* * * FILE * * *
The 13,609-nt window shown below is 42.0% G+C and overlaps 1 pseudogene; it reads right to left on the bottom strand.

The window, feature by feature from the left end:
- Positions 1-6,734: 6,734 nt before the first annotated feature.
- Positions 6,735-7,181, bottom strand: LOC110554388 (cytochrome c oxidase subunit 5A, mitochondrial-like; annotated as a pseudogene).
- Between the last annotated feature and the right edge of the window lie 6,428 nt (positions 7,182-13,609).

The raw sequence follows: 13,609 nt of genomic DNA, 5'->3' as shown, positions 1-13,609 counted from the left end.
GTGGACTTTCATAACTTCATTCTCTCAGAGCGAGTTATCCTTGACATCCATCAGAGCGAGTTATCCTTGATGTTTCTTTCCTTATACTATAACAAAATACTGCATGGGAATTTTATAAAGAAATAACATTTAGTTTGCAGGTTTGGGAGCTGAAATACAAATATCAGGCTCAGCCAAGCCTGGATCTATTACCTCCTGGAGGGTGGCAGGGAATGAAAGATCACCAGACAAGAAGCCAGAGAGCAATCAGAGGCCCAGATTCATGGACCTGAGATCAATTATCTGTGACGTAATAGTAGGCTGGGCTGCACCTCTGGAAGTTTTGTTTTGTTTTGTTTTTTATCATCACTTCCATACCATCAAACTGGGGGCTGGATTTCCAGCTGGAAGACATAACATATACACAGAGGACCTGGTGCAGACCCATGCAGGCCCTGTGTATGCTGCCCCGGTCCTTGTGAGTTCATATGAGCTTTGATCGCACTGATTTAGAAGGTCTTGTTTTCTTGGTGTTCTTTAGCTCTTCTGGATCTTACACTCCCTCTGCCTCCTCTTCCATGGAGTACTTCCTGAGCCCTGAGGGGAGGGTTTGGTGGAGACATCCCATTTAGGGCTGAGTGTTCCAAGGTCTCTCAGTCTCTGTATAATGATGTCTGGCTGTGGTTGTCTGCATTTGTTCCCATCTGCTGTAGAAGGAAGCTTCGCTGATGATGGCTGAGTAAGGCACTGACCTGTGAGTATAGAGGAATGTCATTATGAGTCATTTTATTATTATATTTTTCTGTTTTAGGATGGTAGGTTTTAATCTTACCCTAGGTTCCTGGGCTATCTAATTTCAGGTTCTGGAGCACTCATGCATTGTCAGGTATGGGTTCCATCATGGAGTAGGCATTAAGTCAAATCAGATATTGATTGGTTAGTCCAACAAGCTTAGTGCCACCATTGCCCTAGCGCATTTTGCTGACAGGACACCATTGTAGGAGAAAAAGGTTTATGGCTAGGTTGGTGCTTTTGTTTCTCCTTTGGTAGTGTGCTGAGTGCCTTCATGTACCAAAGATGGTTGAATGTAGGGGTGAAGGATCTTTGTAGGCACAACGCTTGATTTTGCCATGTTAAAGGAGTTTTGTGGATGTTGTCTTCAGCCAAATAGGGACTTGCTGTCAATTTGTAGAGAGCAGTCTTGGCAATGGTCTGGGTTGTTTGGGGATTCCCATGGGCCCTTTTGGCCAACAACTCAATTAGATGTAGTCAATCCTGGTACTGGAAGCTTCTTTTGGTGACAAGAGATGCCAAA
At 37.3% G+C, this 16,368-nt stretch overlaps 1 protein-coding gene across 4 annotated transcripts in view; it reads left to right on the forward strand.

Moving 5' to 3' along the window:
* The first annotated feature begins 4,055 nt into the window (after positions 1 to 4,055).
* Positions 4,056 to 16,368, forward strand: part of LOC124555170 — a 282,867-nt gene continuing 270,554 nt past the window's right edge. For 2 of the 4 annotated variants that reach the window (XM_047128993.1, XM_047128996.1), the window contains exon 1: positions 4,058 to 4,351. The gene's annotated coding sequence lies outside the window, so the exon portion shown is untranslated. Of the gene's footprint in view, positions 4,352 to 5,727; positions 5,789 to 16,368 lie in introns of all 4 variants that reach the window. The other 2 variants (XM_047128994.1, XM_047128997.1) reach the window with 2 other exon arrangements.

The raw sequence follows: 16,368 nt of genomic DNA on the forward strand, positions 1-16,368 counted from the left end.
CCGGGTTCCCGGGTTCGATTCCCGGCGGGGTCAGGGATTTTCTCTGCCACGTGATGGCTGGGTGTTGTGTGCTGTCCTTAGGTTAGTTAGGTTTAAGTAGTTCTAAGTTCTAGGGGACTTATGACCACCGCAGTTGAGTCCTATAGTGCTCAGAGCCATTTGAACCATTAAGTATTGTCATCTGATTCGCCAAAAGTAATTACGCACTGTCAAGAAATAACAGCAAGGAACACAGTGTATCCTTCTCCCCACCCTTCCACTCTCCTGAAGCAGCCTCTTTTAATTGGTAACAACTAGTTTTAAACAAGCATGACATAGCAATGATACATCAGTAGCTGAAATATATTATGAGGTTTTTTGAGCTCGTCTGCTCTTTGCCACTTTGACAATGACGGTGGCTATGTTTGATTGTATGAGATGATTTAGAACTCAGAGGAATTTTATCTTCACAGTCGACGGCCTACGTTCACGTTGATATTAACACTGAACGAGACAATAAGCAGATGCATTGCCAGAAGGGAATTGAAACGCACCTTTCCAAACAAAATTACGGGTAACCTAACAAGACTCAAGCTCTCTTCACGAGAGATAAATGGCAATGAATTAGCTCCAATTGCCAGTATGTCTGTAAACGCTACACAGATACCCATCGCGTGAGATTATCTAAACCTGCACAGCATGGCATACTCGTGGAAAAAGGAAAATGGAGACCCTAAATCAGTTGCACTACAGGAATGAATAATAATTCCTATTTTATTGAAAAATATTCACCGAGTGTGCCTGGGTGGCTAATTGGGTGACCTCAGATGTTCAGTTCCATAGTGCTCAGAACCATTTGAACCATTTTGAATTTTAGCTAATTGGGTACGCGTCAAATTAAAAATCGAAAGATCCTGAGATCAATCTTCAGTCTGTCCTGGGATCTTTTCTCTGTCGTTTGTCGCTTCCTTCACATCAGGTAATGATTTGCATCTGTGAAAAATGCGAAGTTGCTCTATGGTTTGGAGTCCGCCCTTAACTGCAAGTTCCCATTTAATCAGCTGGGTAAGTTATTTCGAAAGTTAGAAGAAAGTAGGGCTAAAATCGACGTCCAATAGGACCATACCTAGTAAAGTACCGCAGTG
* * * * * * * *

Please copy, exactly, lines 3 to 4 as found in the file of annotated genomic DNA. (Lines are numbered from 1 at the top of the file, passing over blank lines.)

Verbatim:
- Positions 1-6,734: 6,734 nt before the first annotated feature.
- Positions 6,735-7,181, bottom strand: LOC110554388 (cytochrome c oxidase subunit 5A, mitochondrial-like; annotated as a pseudogene).